Cheers Lovefraud!

Ox Drover

SILVERMOON!!!!! So GOOD TO SEE YOU!!!! How you been doing girlfriend? Your above advice is great and right on! It is all about US!

ErinBrock

Hi Silver…… 🙂

MoonDancer

Silvermoon ~!

Louise

silvermoon:

Thank you so much for that post. I printed it to refer to it time and time again.

silvermoon

Yep, Its time to start the seeds for the next garden And pumpkins are on my mind. What an incredible food source! Since the only things money can’t buy are true love and homegrown tomatoes, they are on the list too. And spinach (because we know what it did for popeye). And corn as a tribute to Hens’ sense of humor.

It has been a time for growing and learning and leaving behind what once was beyond the reach of the rearview mirroR.

I am glad to see the wonderful friends without whom I could not have weathered that storm. I remember that it was awful.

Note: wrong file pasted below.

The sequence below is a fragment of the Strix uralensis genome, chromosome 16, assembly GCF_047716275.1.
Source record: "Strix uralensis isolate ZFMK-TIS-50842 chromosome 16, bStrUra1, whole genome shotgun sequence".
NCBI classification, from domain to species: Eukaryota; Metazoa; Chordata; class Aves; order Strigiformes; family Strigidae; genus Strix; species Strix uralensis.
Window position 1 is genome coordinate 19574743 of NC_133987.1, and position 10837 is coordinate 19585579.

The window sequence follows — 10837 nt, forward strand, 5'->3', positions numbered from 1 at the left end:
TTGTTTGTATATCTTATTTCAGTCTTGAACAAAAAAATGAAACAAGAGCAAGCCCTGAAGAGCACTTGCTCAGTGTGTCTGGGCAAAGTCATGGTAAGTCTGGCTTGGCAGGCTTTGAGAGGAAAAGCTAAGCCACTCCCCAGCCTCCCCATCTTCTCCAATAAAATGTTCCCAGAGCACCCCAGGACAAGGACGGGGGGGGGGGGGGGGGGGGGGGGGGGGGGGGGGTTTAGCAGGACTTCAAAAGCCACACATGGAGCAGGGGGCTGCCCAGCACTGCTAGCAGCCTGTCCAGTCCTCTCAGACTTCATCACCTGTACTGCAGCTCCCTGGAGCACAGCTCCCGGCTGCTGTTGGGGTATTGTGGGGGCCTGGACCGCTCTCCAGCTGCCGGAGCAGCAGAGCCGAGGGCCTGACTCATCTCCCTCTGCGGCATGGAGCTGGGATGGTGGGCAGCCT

I remember all of the feelings that I read. I know we all have to walk the path. It is what it is. And we are all lucky to still be here!

There is a high price paid for what we have learned the hard way. And there was no way to have forstalled it for any of us.

So we become so incredibly valuable to one another for the understanding we share and the benefits of the knowledge and insights here.

My words are as small as a match lit in a stadium, but it means a great deal to be able to light in and make among others far wiser a great light of wisdom.

If you’ve been there, you know. Its a hell of a ride. And not one you’d have volunteered if you knew.

But like the old amish saying: We are too soon old and too late smart.

Gardening is a very fine art. Plant the seeds for feeding the wisdom and sanity that is come by the long, dark and cold places of having encountered a remorseless being.

The season is upon us for new start and nature is relentless in her rhythmn.